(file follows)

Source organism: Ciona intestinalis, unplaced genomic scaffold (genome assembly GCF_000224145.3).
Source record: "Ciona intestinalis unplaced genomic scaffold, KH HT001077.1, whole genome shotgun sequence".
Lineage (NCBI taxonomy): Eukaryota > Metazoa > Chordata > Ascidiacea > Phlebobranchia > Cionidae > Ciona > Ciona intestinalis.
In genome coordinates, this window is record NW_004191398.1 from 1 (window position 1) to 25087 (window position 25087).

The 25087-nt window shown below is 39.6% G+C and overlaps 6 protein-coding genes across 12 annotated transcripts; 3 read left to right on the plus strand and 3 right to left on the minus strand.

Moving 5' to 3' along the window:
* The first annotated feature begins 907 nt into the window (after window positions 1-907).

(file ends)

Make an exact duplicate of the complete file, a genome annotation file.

Source organism: Ciona intestinalis, unplaced genomic scaffold (genome assembly GCF_000224145.3).
Source record: "Ciona intestinalis unplaced genomic scaffold, KH HT001077.1, whole genome shotgun sequence".
Lineage (NCBI taxonomy): Eukaryota > Metazoa > Chordata > Ascidiacea > Phlebobranchia > Cionidae > Ciona > Ciona intestinalis.
In genome coordinates, this window is record NW_004191398.1 from 1 (window position 1) to 25087 (window position 25087).

The 25087-nt window shown below is 39.6% G+C and overlaps 6 protein-coding genes across 12 annotated transcripts; 3 read left to right on the plus strand and 3 right to left on the minus strand.

Moving 5' to 3' along the window:
* The first annotated feature begins 907 nt into the window (after window positions 1-907).